The Atlanta barbecue scene is badly underestimated, it appears, even by bloggers who blog in this city. From this perspective, it’s merely a boring repetitious set of chain eateries, whose products are predictable and monotonous, and whose only differentiating factor are the sides or perhaps the sauce.
I have news for ya’ll: this also is Atlanta barbecue.
Stuffed with barbecue
See that dumpling? It comes from Canton House, the famous dim-sum place on Buford, and yes, it’s full of barbecue.
In this city, perhaps you didn’t know, but the Koreans have barbecue, the Chinese have barbecue, and the Vietnamese add barbecued meat to their banh mi.
meat on the "barby" at "Iron Age"
Honey BBQ from Ming's BBQ
Since the work barbecue itself comes in part from the Taino people of the Caribbean, it also appears that the Southern style of cooking meat is also a direct descendent of the Caribbean barbacoa.
That suggests strongly that jerk chicken, from Jamiaca and smoked, is also a style of barbecue.
Tastee's (Snellville) jerk chicken: Is this a kind of barbecue?
Is it or isn’t it? I’m not claiming barbecue expertise. I’m merely a student in this genre.
What about pastrami? It’s a smoked meat, isn’t it? How closely related is pastrami to barbecue?
Even restricting the point of view to “Southern barbecue”, I’ll note that there are two common ways to prepare meats in this “style”, and that is to smoke the meat indirectly (leads to a smoke ring and great smoke flavor), or to broil the meat and then finish it on the grill (grill lines, and fall off the bone tender). The latter is indeed favored by chain restaurants. It’s easier, and you’re in no danger of running out of product around 3 pm in the afternoon. They’re easily distinguised, by the presence or absence of smoke rings on the meat.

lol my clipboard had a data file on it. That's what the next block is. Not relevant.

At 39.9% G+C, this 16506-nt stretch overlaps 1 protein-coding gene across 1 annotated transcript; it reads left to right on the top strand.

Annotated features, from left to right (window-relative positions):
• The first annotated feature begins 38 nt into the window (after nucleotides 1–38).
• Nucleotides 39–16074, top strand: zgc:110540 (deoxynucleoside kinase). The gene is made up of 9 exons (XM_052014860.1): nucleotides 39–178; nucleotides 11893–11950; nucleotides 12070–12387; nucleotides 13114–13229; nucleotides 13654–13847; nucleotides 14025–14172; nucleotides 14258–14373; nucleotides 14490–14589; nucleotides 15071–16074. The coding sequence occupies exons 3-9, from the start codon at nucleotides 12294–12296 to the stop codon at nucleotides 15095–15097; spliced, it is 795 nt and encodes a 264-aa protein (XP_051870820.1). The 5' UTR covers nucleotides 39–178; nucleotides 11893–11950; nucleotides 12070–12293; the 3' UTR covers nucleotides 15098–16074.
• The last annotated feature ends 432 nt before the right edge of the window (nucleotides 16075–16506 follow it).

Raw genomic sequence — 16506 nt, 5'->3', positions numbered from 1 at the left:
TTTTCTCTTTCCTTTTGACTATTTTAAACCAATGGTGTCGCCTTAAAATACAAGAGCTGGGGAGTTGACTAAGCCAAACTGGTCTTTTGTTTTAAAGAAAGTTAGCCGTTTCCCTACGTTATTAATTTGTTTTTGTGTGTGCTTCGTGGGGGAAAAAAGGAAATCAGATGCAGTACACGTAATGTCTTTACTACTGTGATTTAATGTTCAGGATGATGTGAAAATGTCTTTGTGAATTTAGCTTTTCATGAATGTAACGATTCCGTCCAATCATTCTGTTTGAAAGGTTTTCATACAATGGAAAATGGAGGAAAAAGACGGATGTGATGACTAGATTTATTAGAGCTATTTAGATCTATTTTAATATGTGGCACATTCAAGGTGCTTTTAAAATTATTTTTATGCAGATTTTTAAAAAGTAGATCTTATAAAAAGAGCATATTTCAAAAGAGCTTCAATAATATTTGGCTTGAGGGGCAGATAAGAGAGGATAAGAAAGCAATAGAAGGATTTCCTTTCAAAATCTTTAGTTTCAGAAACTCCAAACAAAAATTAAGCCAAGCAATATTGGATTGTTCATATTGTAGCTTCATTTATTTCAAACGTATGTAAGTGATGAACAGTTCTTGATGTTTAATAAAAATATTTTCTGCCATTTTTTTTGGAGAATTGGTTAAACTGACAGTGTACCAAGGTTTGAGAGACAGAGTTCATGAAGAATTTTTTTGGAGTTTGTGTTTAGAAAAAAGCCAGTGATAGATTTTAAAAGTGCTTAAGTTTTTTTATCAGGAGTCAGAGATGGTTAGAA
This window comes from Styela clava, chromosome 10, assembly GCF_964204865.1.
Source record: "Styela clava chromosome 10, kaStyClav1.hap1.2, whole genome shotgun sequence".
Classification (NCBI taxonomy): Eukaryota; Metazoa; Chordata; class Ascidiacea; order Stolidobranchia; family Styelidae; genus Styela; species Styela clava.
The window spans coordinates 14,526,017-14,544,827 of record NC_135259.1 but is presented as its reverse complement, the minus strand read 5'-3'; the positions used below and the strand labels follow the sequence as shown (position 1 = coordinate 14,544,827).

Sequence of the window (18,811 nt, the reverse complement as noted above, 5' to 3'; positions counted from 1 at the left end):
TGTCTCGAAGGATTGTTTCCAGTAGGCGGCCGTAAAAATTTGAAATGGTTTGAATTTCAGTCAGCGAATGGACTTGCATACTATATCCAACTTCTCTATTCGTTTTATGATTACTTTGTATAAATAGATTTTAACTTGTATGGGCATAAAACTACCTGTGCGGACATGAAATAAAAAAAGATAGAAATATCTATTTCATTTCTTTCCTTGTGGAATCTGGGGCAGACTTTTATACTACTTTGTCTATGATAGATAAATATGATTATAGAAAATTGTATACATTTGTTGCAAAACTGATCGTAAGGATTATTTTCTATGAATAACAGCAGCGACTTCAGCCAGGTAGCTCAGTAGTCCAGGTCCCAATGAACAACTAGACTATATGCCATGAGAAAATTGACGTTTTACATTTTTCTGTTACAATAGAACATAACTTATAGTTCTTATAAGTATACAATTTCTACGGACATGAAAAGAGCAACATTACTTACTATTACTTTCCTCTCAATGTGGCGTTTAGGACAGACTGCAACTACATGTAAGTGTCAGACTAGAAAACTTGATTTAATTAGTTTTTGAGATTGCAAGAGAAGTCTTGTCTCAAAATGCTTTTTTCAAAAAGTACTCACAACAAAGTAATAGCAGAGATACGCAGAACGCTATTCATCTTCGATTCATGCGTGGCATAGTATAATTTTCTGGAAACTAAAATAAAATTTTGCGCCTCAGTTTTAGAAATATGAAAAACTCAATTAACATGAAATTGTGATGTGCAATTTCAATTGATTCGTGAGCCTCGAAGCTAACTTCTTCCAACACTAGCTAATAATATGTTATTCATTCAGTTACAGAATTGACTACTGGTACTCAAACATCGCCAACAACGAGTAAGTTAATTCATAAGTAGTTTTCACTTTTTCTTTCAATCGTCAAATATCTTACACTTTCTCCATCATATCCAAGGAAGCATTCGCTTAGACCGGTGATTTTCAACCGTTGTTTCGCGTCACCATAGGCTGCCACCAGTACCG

"Steve's Sampler" from Big Shanty Smokehouse
Getting back to Texas style barbecue: using Robb Walsh’s book as a reference, I counted 6 kinds of Texas barbecue. Using the same source, the Wikipedia counts four. Looking over various Wikipedia entries (like this one on US barbecue, and this one on Texas barbecue), the Wikipedia missed the Caddo Indian style (not common anymore), and I counted the Southern Texas style perhaps twice. So, four styles are extant currently. To note, as Robb Walsh says:
When visitors from Carolina and Tennessee come to Texas, they are generally astonished to find that we eat a lot of pork here as well as beef brisket. That’s the problem with the beef generalization. Yes, we barbecue beef – but we’re fond of other meats.
I know this to be true, for when visiting relatives in Granbury, Texas, I had some good pork ribs over in Glen Rose.
Pork ribs from Glen Rose TX. The smoke ring is clearly visible on these ribs.
If you talk to bloggers who actually smoke meats in their spare time, they’ll note a merrily promiscuous character to Atlanta barbecue. The city doesn’t appear to care what is good, it just adopts any style that tastes good. So I’ll reiterate the question that comes to me after all this: just how many different kinds of barbecue can you count in this city?